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Marine Staff Sgt. Jonathan Turner was living in California when he died. He had served seven tours in Iraq and Afghanistan, and the Marine Corps took care of all the final details — except one. His mother, who lived in Georgia, was not able to attend the services in California, so her son’s cremated remains were going to be mailed home to her in a box. When the Patriot Guard Riders heard about this, they jumped into action.

The national group quickly organized a chain of motorcycle riders that would escort the Marine home. Turner loved riding motorcycles himself, so the effort had even more meaning. They set up a funeral escort across the country, and in each state, the riders handed him off the next group. They even conducted a ceremony to honor his memory. And their reason for doing this was simple: “[H]e had been cremated and we didn’t want him to go home in a Fed Ex box,” Oklahoma Patriot Guard Riders Capt. David Noble said.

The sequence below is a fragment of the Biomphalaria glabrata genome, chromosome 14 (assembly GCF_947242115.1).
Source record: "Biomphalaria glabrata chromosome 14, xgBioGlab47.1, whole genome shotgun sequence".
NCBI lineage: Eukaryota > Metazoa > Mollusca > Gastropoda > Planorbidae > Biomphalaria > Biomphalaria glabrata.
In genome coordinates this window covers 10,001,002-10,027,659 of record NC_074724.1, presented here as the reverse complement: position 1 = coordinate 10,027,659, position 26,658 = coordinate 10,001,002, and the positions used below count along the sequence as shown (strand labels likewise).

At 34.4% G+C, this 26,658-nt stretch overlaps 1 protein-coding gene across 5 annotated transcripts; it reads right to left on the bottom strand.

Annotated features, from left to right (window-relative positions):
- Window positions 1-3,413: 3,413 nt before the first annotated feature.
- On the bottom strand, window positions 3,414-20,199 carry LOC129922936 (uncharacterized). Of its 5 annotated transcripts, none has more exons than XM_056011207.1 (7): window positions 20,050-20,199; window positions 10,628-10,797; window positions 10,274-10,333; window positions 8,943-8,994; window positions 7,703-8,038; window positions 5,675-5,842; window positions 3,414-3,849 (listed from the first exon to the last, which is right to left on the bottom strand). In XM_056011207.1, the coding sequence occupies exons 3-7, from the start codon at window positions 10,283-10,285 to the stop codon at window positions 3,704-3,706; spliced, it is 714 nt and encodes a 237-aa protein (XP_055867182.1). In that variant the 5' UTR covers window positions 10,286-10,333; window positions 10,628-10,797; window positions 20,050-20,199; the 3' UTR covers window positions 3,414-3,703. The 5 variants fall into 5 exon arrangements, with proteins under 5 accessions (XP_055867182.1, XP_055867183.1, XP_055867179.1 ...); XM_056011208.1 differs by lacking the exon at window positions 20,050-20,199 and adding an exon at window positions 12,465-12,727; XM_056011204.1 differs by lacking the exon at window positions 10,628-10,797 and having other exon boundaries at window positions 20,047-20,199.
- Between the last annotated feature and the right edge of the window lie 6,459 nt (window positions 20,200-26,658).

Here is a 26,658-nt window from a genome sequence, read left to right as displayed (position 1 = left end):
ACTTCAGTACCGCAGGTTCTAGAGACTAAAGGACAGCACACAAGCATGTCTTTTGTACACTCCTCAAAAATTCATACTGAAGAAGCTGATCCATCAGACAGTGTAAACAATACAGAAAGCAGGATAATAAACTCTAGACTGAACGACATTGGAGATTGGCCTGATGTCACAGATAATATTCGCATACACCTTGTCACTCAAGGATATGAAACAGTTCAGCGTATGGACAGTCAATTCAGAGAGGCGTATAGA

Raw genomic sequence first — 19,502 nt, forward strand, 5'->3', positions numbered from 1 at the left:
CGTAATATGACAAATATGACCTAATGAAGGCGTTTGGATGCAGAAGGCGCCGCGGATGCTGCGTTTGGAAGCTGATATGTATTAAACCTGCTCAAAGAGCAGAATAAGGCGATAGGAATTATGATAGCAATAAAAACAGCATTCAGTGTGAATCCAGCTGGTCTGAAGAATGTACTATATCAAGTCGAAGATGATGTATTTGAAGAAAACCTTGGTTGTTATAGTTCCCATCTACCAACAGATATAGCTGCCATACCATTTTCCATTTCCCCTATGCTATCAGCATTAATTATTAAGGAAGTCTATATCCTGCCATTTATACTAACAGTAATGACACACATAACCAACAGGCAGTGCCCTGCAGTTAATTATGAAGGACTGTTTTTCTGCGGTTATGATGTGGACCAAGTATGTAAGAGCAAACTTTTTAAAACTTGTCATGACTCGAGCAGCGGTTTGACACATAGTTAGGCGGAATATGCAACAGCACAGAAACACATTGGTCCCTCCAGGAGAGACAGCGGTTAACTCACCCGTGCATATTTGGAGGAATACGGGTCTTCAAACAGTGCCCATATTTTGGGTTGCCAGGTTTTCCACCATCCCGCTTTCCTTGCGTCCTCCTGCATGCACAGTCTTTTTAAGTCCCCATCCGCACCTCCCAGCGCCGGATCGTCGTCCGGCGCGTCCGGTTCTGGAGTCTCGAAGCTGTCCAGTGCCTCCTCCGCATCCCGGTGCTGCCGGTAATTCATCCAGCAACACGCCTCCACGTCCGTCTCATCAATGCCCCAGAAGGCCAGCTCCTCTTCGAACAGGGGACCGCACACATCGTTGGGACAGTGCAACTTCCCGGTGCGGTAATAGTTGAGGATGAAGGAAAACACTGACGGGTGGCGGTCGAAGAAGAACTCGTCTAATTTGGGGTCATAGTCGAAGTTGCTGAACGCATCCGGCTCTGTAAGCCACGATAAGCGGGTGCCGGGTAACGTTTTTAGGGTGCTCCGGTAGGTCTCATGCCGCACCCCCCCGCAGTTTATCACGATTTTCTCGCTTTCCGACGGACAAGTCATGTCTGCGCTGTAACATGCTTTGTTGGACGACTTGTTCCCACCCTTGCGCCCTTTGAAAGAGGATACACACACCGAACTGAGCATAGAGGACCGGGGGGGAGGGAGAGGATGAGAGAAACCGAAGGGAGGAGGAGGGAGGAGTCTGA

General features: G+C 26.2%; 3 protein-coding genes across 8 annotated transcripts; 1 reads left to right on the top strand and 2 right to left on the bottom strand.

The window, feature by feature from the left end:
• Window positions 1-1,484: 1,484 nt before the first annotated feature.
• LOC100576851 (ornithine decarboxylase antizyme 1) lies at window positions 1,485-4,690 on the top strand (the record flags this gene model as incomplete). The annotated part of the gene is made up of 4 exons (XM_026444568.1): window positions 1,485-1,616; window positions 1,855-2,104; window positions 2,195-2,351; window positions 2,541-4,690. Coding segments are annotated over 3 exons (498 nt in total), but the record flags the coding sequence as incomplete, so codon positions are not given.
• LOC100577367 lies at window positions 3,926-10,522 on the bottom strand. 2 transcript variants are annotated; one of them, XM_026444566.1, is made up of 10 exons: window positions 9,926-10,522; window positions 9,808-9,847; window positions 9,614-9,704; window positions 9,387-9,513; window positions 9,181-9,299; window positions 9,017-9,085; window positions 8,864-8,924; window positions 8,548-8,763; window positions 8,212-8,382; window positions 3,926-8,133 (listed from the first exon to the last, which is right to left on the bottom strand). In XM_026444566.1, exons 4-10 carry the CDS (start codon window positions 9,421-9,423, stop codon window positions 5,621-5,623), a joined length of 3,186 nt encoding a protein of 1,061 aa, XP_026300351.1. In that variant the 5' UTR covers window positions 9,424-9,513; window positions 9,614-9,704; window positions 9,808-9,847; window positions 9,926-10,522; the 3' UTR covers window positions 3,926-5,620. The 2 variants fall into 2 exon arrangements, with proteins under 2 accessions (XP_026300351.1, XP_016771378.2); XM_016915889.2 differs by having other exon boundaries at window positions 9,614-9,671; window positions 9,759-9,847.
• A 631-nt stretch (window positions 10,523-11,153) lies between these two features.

Riders came from all over the country to escort Turner home, and it was for one simple reason: to tell the family that they were not alone. Turner’s remains were safely delivered to his mother after a cross-country trip that spanned seven states, and thanks to the Patriot Guard Riders, his final journey was a dignified trip back home.

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